Where did I start? 1995. I dropped out of university, walked across the road to the recruiting center and my career as a Combat Engineer began. Where did that chapter end? It’s a long story and I’ll keep the reasons to myself but I decided in year 17 that at year 20, that would be it. I did a little research, saw that there were several transition support resources available to vets and about 6 months prior to my 20 years I started along the transition path.
So why did I do 25 ½ years? Because I drank the kool-aid and believed that if I followed the simple steps that were shown to me for how to get a job, that a door would open and I’d walk through into my second career. I did what they said. I:
I did all these things on and off with varying levels of effort for 5 years. I landed some interviews. I got spammed by headhunters. I got constant notifications from online job boards for jobs I was “perfectly suited for”. I got awesome references and tips from friends who were looking out for me. I had great people spend a lot of time helping me out. And at the end of the day, I didn’t get a job. For almost 6 years of looking.
Do you have any idea how many hours I spent customizing my resume to tailor it to the specifics of each job I applied for? I can honestly say about an average of 15-20 hours a week when I wasn’t deployed somewhere like the BC forest fires, various exercises or Iraq. That’s half of a full-time job, unpaid, just looking for hopefully a full-time job. In hindsight, that’s pretty fucking dumb. Especially since I was doing pretty much the same thing for pretty much the same result for 6 years.
So when did it change? LinkedIn was the starting point. But not how I thought it would be. I had a friend share a post from WithYouWithMe for a job-fair webinar type thing that just happened to be taking place while I was bored, at home, waiting for my posting date to come up. It was the CEO and a couple of others (who all seemed to be named Tom) talking about veteran under-employment and training for the tech industry. I was curious but not really buying into it too much until he said “burn the resume” and my ears perked up. I was so done with the resume and this guy was offering a different path and he wasn’t asking for money. I had time on my hands, motivation to try something new and a hands on crew was helping me choose a tech field pathway. It was the perfect storm.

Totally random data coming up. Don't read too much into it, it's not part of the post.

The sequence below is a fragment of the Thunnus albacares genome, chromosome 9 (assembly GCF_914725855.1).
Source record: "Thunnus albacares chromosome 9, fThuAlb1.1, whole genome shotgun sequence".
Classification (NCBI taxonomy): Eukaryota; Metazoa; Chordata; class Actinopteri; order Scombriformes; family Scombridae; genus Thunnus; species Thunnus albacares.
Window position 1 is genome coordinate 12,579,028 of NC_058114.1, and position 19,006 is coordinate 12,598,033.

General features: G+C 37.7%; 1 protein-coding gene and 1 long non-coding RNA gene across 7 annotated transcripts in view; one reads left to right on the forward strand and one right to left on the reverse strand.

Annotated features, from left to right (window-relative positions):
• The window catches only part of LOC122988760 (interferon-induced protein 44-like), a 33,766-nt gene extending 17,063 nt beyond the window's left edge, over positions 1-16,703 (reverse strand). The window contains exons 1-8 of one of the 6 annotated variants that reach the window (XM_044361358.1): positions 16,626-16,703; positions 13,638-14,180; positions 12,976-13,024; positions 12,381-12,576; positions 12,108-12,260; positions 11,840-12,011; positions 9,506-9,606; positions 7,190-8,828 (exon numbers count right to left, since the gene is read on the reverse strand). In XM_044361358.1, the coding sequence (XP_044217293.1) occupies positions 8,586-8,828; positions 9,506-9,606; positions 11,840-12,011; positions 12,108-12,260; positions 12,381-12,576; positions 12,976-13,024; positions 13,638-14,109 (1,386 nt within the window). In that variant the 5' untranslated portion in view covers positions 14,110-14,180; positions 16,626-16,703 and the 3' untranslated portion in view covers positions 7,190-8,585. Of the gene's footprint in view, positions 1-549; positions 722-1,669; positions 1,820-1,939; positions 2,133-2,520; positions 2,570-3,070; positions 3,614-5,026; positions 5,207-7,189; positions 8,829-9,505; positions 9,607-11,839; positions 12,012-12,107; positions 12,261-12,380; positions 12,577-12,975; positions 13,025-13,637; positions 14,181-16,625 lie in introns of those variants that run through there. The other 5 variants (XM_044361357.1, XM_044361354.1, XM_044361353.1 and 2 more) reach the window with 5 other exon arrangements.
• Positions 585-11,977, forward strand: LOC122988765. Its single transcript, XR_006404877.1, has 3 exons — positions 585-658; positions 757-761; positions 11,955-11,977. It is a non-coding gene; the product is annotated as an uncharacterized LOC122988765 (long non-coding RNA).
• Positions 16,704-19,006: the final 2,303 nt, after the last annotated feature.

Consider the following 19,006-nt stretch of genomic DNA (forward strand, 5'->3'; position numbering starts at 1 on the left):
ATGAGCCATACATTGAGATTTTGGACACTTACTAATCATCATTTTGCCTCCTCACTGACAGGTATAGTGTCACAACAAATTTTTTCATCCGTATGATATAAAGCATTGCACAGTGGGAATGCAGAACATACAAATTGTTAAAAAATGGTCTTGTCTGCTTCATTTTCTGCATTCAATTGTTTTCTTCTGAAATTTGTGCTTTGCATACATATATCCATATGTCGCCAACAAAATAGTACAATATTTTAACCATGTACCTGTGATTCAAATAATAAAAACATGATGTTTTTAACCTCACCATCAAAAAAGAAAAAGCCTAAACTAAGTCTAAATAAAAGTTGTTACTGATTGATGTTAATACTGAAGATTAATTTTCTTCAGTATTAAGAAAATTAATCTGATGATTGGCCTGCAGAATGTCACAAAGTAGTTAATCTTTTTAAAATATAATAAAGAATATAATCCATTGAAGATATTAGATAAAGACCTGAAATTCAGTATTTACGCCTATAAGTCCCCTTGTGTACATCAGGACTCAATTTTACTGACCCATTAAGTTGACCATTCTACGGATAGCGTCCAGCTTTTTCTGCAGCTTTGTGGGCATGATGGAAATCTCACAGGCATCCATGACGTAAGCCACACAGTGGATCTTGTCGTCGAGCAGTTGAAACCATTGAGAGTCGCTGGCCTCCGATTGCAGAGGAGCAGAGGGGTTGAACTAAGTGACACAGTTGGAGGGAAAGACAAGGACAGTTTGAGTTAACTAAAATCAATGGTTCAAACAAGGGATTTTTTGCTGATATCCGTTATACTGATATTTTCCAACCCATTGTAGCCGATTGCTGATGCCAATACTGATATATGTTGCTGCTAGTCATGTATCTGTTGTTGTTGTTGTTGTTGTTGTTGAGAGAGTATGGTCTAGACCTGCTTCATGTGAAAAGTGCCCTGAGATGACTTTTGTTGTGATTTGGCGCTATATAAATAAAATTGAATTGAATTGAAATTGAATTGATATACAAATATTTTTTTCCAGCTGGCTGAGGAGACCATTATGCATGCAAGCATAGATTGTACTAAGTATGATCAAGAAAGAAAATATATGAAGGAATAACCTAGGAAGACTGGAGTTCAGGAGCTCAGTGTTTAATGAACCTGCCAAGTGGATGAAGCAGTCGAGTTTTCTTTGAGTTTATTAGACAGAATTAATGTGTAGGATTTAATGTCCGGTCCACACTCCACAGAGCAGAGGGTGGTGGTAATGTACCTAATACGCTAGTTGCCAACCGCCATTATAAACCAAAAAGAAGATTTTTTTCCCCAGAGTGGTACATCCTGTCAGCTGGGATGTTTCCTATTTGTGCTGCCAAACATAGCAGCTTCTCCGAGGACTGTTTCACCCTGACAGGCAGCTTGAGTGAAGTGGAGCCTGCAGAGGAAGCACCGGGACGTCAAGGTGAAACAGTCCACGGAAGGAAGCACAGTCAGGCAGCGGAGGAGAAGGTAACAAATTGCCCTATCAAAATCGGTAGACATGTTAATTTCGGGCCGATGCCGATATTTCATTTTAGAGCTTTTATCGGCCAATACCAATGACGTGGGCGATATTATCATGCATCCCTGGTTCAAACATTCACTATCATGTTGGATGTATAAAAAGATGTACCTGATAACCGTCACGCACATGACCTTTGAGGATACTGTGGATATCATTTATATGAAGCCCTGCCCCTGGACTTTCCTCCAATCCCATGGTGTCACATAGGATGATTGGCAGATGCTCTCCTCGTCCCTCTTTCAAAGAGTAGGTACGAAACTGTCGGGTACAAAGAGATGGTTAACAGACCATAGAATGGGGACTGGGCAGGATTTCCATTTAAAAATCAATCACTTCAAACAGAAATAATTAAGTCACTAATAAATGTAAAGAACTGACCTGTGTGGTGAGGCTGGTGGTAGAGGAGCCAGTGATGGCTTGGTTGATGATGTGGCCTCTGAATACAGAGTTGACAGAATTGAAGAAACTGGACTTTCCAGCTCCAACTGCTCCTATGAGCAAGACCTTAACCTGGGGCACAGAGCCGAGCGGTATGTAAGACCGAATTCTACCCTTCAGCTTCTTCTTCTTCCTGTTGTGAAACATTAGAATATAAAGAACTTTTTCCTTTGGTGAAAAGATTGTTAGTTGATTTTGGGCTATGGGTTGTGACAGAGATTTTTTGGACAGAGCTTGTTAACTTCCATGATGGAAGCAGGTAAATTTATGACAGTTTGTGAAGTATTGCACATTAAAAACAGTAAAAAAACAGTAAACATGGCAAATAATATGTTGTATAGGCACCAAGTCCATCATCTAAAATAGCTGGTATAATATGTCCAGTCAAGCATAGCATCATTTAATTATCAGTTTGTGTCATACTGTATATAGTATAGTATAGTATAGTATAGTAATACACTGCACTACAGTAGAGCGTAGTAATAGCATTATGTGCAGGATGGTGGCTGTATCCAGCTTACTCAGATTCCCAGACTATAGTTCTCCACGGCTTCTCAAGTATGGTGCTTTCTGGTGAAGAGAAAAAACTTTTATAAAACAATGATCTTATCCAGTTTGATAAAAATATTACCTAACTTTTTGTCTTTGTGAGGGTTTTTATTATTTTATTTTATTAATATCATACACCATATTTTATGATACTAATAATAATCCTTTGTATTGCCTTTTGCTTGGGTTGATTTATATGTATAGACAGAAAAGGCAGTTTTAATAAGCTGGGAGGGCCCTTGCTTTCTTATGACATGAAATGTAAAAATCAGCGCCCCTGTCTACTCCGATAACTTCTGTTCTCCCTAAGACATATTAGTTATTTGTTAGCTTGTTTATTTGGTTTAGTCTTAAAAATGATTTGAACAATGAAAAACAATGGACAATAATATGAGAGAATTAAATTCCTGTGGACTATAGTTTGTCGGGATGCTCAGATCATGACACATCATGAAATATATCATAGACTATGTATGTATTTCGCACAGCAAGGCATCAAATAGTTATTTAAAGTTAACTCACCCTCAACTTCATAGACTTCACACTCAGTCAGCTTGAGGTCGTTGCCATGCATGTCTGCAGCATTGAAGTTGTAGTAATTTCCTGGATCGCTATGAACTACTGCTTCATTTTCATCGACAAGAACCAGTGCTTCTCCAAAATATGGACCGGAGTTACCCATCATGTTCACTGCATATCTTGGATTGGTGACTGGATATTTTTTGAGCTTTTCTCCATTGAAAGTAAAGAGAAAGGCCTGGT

I picked away at the data pathway that the Potential testing had steered me towards and it turns out it was kind of interesting. I met some great inspirational instructors online, I was getting pretty regular phone calls (not automated emails) asking about my interest in certain positions and once my release timeline, position location, and salary requirements were met I pulled the trigger. My release paperwork went in, my home office got a makeover, and within a couple of weeks I was working for a new employer, in a new field I hadn’t even considered, and enjoying family time and a work culture that I hadn’t been able to enjoy in a very long time.
As far as the resume goes, while I was getting recruited I told them I had one. They said “Don’t care, we don’t look at them. Just tell me a little bit about who you are”. I told them I had spent a few hundred bucks getting one written for me and a few hundred hours rewriting it. They said “How’s that going for you? Bet you wish you had spent that money and time on something else right?”. They cared about my interest in the industry, about my scoring on the Potential platform but most importantly to me, they cared about how I fit into a fast-growing company’s culture.
So that’s it. Did a test, did some courses online, chatted with some people and here I am. Gainfully employed, well paid, working from home, contributing to a squad’s workload and I have a long-term plan to pay it forward and keep growing as WithYouWithMe grows. I ceremoniously printed off a copy of my most up to date resume and put it on the BBQ. It was a little underwhelming visually but it felt damn good!
Leave a Reply